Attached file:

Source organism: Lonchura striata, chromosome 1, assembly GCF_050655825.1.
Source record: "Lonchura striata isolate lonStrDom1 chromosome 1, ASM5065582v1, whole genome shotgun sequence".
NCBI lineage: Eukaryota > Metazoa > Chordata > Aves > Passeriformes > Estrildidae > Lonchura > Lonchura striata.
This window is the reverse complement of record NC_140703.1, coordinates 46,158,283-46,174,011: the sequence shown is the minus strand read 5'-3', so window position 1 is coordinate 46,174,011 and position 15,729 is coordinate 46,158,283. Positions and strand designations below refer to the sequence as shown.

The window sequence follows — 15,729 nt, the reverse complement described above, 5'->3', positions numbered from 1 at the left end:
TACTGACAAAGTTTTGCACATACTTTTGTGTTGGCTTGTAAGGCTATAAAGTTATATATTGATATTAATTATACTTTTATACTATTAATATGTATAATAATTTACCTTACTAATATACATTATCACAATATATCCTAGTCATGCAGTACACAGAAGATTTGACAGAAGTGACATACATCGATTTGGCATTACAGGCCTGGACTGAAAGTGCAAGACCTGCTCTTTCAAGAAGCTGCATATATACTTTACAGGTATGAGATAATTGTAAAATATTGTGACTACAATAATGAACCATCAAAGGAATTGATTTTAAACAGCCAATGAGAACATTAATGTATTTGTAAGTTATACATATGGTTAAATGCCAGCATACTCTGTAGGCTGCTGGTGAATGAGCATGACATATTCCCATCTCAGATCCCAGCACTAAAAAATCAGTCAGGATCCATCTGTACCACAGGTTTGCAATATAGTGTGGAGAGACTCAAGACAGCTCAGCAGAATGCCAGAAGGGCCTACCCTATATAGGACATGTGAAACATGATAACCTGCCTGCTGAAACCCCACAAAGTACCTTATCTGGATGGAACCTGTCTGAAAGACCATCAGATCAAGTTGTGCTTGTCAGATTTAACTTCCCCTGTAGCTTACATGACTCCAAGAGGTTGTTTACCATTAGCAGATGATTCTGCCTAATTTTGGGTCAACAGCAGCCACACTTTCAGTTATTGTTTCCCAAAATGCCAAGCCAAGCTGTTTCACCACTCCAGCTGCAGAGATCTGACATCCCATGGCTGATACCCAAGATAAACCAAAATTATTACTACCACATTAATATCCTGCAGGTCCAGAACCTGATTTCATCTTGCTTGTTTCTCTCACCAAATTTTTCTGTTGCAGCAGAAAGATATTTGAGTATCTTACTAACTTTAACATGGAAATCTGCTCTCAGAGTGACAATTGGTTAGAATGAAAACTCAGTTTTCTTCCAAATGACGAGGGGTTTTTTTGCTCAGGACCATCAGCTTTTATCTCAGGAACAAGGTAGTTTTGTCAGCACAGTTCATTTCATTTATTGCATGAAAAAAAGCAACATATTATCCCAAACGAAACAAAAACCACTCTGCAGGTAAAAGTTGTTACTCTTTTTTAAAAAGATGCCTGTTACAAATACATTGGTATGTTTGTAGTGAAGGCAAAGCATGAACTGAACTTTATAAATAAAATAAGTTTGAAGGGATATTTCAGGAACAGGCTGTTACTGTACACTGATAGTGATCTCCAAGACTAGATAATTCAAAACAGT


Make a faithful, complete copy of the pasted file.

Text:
Source organism: Lonchura striata, chromosome 1, assembly GCF_050655825.1.
Source record: "Lonchura striata isolate lonStrDom1 chromosome 1, ASM5065582v1, whole genome shotgun sequence".
NCBI lineage: Eukaryota > Metazoa > Chordata > Aves > Passeriformes > Estrildidae > Lonchura > Lonchura striata.
This window is the reverse complement of record NC_140703.1, coordinates 46,158,283-46,174,011: the sequence shown is the minus strand read 5'-3', so window position 1 is coordinate 46,174,011 and position 15,729 is coordinate 46,158,283. Positions and strand designations below refer to the sequence as shown.

The window sequence follows — 15,729 nt, the reverse complement described above, 5'->3', positions numbered from 1 at the left end:
TACTGACAAAGTTTTGCACATACTTTTGTGTTGGCTTGTAAGGCTATAAAGTTATATATTGATATTAATTATACTTTTATACTATTAATATGTATAATAATTTACCTTACTAATATACATTATCACAATATATCCTAGTCATGCAGTACACAGAAGATTTGACAGAAGTGACATACATCGATTTGGCATTACAGGCCTGGACTGAAAGTGCAAGACCTGCTCTTTCAAGAAGCTGCATATATACTTTACAGGTATGAGATAATTGTAAAATATTGTGACTACAATAATGAACCATCAAAGGAATTGATTTTAAACAGCCAATGAGAACATTAATGTATTTGTAAGTTATACATATGGTTAAATGCCAGCATACTCTGTAGGCTGCTGGTGAATGAGCATGACATATTCCCATCTCAGATCCCAGCACTAAAAAATCAGTCAGGATCCATCTGTACCACAGGTTTGCAATATAGTGTGGAGAGACTCAAGACAGCTCAGCAGAATGCCAGAAGGGCCTACCCTATATAGGACATGTGAAACATGATAACCTGCCTGCTGAAACCCCACAAAGTACCTTATCTGGATGGAACCTGTCTGAAAGACCATCAGATCAAGTTGTGCTTGTCAGATTTAACTTCCCCTGTAGCTTACATGACTCCAAGAGGTTGTTTACCATTAGCAGATGATTCTGCCTAATTTTGGGTCAACAGCAGCCACACTTTCAGTTATTGTTTCCCAAAATGCCAAGCCAAGCTGTTTCACCACTCCAGCTGCAGAGATCTGACATCCCATGGCTGATACCCAAGATAAACCAAAATTATTACTACCACATTAATATCCTGCAGGTCCAGAACCTGATTTCATCTTGCTTGTTTCTCTCACCAAATTTTTCTGTTGCAGCAGAAAGATATTTGAGTATCTTACTAACTTTAACATGGAAATCTGCTCTCAGAGTGACAATTGGTTAGAATGAAAACTCAGTTTTCTTCCAAATGACGAGGGGTTTTTTTGCTCAGGACCATCAGCTTTTATCTCAGGAACAAGGTAGTTTTGTCAGCACAGTTCATTTCATTTATTGCATGAAAAAAAGCAACATATTATCCCAAACGAAACAAAAACCACTCTGCAGGTAAAAGTTGTTACTCTTTTTTAAAAAGATGCCTGTTACAAATACATTGGTATGTTTGTAGTGAAGGCAAAGCATGAACTGAACTTTATAAATAAAATAAGTTTGAAGGGATATTTCAGGAACAGGCTGTTACTGTACACTGATAGTGATCTCCAAGACTAGATAATTCAAAACAGT